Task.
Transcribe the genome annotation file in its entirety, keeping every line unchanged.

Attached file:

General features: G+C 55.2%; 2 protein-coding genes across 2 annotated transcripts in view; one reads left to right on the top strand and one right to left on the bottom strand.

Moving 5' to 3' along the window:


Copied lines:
General features: G+C 55.2%; 2 protein-coding genes across 2 annotated transcripts in view; one reads left to right on the top strand and one right to left on the bottom strand.

Moving 5' to 3' along the window: